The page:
The Sandy Seep area on the eastern slopes of Mt. Elden is an important winter range for mule deer as well as a valuable recreation resource for the Flagstaff area. The trail that provides access to it follows an old jeep track that meanders through the open grasslands dotted with ponderosa pines, Gambel oaks and clumps of cliff rose.
To ensure that the area's recreational use does not impair its value as wildlife habitat, the Forest has closed the area to entry by motor vehicles. If you come under your own power or aboard a friendly saddle horse, however, you're welcome to enjoy the excellent views the area provides of Mt. Elden and the Sunset Volcano Field. And you'll stand a good chance of seeing some of the area's resident mule deer as they fade into the background.
As you hike you'll notice that Mt. Elden is covered with dead trees killed by a disastrous fire in 1977. Climbing higher you'll see evidence of the fire closer at hand including numbers of burned out snags as well as the remains of old fire breaks plowed into the landscape. Near the end of the trail you'll be hiking on land that was actually burned over by the fire. Here you can get a close look at how the area is naturally regenerating. Pioneer sprouts of oak at lower elevations and aspen higher up carpet the slopes. These lush green saplings provide nourishing browse for the area's deer herd and are creating a display of fall colors that becomes more magnificent every year.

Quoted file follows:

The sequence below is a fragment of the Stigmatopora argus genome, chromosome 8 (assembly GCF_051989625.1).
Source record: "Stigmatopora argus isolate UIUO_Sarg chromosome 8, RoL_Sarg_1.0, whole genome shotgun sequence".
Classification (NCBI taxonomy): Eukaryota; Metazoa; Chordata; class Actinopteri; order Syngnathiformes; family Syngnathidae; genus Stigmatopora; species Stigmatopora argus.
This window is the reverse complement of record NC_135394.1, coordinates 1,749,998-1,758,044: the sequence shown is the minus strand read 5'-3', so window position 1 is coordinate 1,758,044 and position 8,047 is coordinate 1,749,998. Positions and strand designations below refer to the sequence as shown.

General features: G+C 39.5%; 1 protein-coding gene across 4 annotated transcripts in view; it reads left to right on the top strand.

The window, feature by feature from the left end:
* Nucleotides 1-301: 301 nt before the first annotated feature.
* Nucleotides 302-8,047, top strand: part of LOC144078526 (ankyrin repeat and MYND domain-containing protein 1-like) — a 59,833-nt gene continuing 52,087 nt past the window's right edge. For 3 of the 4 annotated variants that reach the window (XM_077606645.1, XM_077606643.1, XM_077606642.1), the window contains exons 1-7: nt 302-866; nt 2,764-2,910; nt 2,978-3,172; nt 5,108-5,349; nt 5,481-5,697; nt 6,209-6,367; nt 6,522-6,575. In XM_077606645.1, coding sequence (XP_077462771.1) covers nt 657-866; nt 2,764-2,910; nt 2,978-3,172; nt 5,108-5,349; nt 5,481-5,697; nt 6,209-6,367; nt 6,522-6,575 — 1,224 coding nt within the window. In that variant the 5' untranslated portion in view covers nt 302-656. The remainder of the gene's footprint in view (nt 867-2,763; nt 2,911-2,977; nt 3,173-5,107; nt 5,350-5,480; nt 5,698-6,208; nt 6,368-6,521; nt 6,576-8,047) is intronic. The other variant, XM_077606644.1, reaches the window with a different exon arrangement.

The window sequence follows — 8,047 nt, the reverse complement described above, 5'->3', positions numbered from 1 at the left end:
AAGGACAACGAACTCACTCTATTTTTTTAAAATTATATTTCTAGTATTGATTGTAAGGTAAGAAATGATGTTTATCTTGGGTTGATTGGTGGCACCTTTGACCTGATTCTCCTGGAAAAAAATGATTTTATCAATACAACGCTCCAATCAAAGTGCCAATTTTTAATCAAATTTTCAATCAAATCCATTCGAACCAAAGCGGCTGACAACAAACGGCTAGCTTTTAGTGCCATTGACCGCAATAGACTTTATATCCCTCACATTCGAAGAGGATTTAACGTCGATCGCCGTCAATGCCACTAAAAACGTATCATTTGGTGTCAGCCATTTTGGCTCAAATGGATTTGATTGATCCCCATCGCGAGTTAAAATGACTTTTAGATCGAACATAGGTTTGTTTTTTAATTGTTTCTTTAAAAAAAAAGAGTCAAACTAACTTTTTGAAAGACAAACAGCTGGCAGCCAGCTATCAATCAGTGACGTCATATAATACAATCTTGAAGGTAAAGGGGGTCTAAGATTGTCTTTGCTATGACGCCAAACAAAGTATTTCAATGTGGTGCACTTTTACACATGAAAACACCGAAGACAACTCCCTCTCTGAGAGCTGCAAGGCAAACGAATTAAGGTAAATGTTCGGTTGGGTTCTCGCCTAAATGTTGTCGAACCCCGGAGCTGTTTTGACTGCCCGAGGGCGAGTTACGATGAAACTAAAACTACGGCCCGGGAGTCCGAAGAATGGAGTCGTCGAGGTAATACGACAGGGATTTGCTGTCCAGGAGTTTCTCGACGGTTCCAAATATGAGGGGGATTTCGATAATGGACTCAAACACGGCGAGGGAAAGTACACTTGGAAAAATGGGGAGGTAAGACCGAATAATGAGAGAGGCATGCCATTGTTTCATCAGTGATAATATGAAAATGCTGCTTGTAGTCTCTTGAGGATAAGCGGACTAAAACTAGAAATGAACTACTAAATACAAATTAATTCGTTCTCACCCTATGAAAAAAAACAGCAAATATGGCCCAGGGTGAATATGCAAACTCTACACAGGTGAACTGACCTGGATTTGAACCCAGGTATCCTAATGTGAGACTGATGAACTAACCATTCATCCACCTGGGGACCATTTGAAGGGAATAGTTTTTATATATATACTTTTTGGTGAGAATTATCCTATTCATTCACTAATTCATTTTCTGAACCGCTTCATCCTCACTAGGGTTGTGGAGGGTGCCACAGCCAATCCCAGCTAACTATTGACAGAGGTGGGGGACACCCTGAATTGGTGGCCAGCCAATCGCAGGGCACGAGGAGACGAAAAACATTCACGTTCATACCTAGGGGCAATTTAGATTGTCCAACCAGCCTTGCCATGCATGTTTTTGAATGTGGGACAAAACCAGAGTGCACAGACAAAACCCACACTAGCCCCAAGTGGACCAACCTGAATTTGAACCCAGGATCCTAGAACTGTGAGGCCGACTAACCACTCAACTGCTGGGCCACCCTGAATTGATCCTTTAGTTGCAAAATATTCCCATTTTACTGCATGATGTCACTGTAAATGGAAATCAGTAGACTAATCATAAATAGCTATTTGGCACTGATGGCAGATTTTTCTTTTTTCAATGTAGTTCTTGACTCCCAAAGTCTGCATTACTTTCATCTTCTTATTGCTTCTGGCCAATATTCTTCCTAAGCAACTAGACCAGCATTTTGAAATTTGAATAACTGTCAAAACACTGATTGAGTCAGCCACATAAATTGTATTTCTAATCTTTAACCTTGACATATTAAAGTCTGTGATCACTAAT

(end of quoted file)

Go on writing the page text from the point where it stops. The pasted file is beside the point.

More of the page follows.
Location: On the east side of Flagstaff, within the city limits.
GPS: N35° 14' 59.0994", W-111° 33' 43.3434">
Access: Take Highway 89 north east out of Flagstaff toward Page. One half mile beyond the Townsend/Winona Road intersection (a little over two miles north of the Flagstaff Mall) a short Forest Road (FR 9139) turns west off the highway. This takes you to the trailhead.
Hiking Time: 1.5 hours round trip.
Area/Length : 1.5 miles
Latitude : 35.249442
Longitude : -111.561329
Elevation : 6885 - 7200
No motor vehicles
The Equestrian Bypass of the Arizona Trail is now completed, signed, and open to the public all the way from Fisher Point to Sandy Seep Trail.